Danelle Umstead competes in PyeongChang. (Photo: Joe Kusumoto)
For Ryan Neiswender, winning gold at the Paralympic Games Tokyo 2020 was the reflection of all the help he has received throughout his career.
“Not everyone can say they accomplished their childhood dream,” he said. “It happened in one moment, but really everyone helped make it possible. … So many people in my journey poured into me wisdom and knowledge to get me where I am today.”
Neiswender is a 28-year-old member of Team USA’s men’s wheelchair basketball team. Tokyo 2020 was his first Games.
Neiswender grew up in Pennsylvania, and he learned of wheelchair basketball and adaptive sport in a newspaper article. When he started playing wheelchair basketball, his parents would send newsletters to locals, asking them to contribute toward Neiswender’s equipment, travel and wheelchair basketball chair. Wheelchair basketball chairs alone cost $5,000 to $7,000, and they are not covered by insurance.
But now, with the U.S. Olympic & Paralympic Committee equaling payout for Paralympic medalists, there may be more opportunities for individuals with disabilities to get involved in Para sport. The USOPC increased pay for Paralympians by 400 percent.
“(Equal pay) signifies the fact that we weren’t getting compensated equally,” Neiswender said. “That means they see us on an equal playing field, which is a huge step in the right direction.”
Para alpine skier Danelle Umstead said she and her guide and husband Rob used their savings and created fundraisers to pursue their dreams early in their career.
“Hearing the news about the equal pay for medaling Paralympians and Olympians is amazing,” Danelle said. “These are some of the steps that are needed to help athletes train and grow the movement. As Paralympians, we work and train as hard as our Olympic teammates, and we are honored to represent Team USA.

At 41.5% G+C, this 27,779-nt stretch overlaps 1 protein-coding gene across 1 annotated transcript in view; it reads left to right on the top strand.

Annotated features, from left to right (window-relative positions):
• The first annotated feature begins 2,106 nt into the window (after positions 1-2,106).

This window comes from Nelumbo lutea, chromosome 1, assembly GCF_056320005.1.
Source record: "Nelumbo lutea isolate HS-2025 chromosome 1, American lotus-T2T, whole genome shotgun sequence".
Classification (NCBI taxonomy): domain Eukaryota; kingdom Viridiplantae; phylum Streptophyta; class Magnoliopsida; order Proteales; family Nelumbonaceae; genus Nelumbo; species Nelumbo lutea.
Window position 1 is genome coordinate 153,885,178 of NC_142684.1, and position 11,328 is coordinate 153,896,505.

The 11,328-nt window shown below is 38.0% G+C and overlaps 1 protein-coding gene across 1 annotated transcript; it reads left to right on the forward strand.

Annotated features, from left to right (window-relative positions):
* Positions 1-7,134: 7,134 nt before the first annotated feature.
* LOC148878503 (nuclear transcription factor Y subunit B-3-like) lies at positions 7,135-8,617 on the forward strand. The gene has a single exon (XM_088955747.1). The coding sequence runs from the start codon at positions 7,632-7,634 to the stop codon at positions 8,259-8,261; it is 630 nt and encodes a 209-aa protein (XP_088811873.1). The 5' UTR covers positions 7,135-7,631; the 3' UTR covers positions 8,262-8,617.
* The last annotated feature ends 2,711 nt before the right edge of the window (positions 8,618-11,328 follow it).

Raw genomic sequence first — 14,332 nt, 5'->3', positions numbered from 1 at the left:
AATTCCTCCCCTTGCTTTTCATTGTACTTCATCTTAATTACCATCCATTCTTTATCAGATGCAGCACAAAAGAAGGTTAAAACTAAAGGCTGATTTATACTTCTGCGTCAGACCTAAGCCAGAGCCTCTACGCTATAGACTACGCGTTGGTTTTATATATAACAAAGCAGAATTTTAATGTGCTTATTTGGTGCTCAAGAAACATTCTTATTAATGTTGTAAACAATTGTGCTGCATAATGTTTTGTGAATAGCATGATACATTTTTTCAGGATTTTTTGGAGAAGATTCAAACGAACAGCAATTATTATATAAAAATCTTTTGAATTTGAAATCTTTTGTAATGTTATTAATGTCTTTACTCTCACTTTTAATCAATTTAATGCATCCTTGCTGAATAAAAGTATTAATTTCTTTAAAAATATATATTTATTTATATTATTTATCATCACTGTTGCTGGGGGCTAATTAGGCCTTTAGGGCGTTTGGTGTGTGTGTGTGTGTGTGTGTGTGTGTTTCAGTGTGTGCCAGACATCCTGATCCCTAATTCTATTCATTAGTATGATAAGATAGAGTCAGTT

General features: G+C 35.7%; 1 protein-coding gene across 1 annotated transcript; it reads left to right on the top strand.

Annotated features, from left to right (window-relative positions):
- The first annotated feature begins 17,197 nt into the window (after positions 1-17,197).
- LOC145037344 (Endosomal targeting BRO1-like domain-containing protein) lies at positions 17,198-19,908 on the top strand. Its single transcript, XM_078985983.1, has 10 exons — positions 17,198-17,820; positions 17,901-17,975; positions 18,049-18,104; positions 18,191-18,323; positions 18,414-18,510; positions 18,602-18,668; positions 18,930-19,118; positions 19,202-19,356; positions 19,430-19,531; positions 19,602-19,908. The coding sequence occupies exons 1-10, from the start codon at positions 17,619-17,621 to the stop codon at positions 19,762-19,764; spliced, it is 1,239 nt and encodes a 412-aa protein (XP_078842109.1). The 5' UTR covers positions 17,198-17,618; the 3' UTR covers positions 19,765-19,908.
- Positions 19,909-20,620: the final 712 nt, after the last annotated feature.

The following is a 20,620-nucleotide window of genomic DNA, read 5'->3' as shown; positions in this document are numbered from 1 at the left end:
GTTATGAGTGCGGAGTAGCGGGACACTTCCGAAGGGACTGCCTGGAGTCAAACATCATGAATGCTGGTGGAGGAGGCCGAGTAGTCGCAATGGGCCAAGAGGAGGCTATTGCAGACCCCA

“This legitimizes what we Paralympians do as athletes.”
Now, Neiswender and Umstead are grateful their sponsors — Per4Max and Visa for Neiswender and Toyota for Umstead — help make their Paralympic dreams come true.
“I just can’t say enough about them,” Neiswender said.
Persons with disabilities as a whole are twice as likely to become impoverished, according to a study out of the National Disability Institute. This, the report found, is due to many reasons, including higher unemployment, limited educational opportunities and/or institutional barriers.
A U.S. Census report in 2019 stated that persons with disabilities earn 87 cents of every dollar earned by someone without a disability.
Neiswender appreciates the pay raise for Paralympians, but he said he believes it will eventually make a greater impact.
“When compensation comes and money comes, I think more visibility comes, as well,” he said. “That, I think, will be the driving force of people coming up and participating in Paralympics in the future.”
Neiswender said the increased media exposure will also help move the Paralympic Movement in the right direction.
NBC Universal aired a record 1,200 hours of Paralympic coverage of Tokyo, which included 200-plus hours on NBC, NBCSN and the Olympic Channel. More than 1,000 hours of coverage were streamed across Peacock and on NBC Sports digital platforms.
The Tokyo Games were the first to land a primetime spot on NBC.
“More than ever before, I have coworkers, friends and just random people reaching out, and saying, ‘I started watching (the Paralympic Games) because you were on TV, but I ended up watching wheelchair basketball and the Paralympics because I became a genuine fan,’” he said. “That’s a powerful statement.”
Neiswender will chase the Paris 2024 Games, and he is excited to see what the next three years will bring. He said the five-year gap between Tokyo and Rio allowed Team USA men’s wheelchair basketball to establish a close relationship.
While the athletes are spread across the country, they remained in contact with one another over WhatsApp and FaceTime.
“Four to five years is definitely a long period of time,” Neiswender said while on a post-Tokyo vacation in Cancun with his wife Lauren. “We’re all over the country, but I think one of the strengths of our team is our ability to check in and to stay close with one.”
Ryan is a 2017 kinesiology graduate from the University of Illinois. He served instrumental roles in developing the Illini’s offense and defense, finding open buckets and chasing down the ball.
On Team USA, he had the luxury of playing alongside familiar faces in Illinois alumni Steve Serio and Brian Bell.
That probably didn’t hurt in the team’s gold-medal performance.
“Obviously, there were a lot of twists and turns along that four-year journey, but we had the confidence in knowing that we had put the needed work in to be a gold medalist.”